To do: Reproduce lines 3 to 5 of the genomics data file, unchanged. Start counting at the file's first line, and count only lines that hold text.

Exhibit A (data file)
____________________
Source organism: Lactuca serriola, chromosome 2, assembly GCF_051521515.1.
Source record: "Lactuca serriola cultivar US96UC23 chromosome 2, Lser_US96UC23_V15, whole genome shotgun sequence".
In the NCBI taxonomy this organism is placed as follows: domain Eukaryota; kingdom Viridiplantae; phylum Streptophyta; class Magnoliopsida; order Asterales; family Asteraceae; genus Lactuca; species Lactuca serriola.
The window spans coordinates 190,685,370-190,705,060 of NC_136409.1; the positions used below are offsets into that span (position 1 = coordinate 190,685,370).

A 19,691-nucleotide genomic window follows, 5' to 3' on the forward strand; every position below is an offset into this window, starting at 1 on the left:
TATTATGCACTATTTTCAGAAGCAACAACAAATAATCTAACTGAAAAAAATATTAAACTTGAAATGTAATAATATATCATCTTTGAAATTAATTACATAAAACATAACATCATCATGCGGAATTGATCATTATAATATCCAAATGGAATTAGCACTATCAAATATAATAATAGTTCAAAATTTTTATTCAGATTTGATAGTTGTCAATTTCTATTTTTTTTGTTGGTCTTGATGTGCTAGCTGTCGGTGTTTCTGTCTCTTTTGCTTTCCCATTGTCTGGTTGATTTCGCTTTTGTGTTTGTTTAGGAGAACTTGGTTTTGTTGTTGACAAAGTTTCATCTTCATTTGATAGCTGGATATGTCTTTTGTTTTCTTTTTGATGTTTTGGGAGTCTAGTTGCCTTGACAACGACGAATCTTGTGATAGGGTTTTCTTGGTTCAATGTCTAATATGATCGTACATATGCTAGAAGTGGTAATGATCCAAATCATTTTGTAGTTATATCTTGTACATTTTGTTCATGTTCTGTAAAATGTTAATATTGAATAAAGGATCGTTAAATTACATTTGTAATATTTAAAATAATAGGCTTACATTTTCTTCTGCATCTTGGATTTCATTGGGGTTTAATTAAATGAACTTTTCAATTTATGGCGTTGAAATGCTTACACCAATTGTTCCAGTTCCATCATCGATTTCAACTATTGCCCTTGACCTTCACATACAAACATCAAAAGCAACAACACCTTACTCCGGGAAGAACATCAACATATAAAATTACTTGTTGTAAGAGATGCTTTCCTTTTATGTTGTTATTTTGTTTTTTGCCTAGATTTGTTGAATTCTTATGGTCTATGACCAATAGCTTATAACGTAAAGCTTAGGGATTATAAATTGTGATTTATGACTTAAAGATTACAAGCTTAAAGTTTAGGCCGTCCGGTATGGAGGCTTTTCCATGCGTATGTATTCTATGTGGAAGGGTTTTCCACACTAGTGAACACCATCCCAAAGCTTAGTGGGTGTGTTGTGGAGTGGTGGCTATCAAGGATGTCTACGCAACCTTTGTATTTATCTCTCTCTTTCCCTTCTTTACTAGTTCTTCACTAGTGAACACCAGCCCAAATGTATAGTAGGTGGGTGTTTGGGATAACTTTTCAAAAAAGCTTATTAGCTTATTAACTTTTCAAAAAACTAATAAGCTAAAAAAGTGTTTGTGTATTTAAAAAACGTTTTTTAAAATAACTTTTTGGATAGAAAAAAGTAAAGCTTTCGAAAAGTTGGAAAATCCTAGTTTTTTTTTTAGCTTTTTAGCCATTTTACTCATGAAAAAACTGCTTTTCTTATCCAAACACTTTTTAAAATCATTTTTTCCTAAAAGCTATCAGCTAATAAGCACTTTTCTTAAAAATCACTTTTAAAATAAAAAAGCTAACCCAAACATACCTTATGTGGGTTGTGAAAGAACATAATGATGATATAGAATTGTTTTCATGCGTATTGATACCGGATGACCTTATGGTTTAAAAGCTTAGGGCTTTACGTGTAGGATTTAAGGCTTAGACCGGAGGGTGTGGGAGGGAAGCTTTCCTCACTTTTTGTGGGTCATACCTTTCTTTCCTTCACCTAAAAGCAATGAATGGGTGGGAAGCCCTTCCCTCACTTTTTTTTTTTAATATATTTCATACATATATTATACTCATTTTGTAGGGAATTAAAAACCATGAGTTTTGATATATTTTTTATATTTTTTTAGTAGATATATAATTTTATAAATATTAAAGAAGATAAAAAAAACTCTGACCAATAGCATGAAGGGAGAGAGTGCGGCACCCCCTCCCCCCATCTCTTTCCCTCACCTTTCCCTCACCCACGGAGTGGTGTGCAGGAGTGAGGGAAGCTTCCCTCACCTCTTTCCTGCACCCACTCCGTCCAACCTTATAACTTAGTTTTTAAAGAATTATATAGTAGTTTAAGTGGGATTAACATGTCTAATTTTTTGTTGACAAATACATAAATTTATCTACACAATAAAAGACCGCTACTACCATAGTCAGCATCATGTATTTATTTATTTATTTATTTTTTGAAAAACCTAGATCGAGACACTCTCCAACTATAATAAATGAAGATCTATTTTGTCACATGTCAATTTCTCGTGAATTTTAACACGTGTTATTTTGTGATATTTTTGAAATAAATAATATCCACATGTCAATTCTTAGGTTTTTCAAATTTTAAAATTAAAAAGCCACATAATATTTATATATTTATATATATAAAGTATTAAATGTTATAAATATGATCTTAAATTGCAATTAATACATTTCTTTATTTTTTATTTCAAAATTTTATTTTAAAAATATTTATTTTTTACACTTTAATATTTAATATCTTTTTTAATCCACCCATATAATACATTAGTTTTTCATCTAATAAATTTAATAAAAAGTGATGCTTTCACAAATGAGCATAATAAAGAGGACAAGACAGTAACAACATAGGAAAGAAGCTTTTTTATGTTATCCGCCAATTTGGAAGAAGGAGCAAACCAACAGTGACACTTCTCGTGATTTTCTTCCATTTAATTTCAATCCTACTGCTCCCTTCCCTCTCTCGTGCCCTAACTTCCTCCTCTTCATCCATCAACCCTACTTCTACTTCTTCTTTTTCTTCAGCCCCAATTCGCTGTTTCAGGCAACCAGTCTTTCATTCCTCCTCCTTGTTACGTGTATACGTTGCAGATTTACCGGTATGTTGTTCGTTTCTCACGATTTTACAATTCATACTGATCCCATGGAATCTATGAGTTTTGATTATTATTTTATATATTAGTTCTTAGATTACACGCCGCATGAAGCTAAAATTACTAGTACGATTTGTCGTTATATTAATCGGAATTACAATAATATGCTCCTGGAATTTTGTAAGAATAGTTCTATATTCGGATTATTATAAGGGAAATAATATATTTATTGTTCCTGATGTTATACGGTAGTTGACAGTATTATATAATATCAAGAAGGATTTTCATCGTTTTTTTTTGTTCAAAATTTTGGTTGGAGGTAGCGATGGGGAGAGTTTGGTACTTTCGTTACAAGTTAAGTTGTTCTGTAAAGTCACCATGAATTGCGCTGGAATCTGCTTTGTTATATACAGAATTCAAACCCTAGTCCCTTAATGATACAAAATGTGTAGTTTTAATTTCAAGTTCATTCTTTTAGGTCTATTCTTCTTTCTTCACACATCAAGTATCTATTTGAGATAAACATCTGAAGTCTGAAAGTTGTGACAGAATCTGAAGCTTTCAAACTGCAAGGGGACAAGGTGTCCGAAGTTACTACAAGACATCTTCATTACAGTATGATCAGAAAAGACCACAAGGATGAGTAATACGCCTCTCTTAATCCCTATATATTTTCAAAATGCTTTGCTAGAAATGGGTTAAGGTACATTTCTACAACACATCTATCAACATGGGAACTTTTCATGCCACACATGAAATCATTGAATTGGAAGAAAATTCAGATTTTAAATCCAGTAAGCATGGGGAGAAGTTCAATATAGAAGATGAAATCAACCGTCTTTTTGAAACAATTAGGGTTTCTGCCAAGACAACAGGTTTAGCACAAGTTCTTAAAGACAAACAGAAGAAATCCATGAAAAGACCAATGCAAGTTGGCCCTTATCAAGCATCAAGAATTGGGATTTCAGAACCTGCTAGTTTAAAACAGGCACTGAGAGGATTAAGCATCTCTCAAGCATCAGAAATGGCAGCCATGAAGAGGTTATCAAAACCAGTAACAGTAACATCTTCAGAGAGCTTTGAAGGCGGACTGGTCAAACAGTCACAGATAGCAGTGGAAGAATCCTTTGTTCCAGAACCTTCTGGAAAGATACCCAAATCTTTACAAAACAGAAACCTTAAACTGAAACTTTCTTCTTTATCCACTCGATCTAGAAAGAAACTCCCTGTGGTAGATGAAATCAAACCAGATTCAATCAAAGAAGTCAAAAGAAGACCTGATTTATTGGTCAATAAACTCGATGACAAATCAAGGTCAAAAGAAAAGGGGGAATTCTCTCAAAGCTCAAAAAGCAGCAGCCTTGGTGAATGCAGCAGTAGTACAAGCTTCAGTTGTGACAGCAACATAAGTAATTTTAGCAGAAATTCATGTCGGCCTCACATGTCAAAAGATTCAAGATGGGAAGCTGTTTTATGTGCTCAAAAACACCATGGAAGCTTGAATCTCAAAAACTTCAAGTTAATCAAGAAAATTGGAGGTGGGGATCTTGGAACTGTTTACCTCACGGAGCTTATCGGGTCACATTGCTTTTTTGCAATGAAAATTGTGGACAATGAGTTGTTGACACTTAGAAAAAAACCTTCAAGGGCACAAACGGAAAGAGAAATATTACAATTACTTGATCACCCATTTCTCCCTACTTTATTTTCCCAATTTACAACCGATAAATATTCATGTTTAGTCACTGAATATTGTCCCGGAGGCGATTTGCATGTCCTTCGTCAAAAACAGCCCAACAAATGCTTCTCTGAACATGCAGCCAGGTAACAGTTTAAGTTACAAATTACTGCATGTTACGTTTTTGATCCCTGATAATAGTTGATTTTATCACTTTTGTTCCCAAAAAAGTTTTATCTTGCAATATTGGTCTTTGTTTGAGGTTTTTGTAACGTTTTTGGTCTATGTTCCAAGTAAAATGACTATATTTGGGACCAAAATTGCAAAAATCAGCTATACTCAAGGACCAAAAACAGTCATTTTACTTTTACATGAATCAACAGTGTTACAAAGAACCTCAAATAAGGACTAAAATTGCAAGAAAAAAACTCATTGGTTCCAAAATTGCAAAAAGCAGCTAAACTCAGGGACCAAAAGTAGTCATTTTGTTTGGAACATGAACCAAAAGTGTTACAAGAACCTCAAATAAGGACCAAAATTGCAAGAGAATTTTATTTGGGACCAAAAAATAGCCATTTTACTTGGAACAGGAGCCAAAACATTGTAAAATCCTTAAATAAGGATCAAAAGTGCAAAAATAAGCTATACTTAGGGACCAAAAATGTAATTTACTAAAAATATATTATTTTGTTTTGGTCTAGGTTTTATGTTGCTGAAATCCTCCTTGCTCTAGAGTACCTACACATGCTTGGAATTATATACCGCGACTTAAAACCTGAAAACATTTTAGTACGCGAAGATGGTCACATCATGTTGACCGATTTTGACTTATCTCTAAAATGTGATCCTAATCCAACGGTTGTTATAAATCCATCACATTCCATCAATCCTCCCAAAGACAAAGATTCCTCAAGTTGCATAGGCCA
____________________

In the NCBI taxonomy this organism is placed as follows: domain Eukaryota; kingdom Viridiplantae; phylum Streptophyta; class Magnoliopsida; order Asterales; family Asteraceae; genus Lactuca; species Lactuca serriola.
The window spans coordinates 190,685,370-190,705,060 of NC_136409.1; the positions used below are offsets into that span (position 1 = coordinate 190,685,370).

A 19,691-nucleotide genomic window follows, 5' to 3' on the forward strand; every position below is an offset into this window, starting at 1 on the left: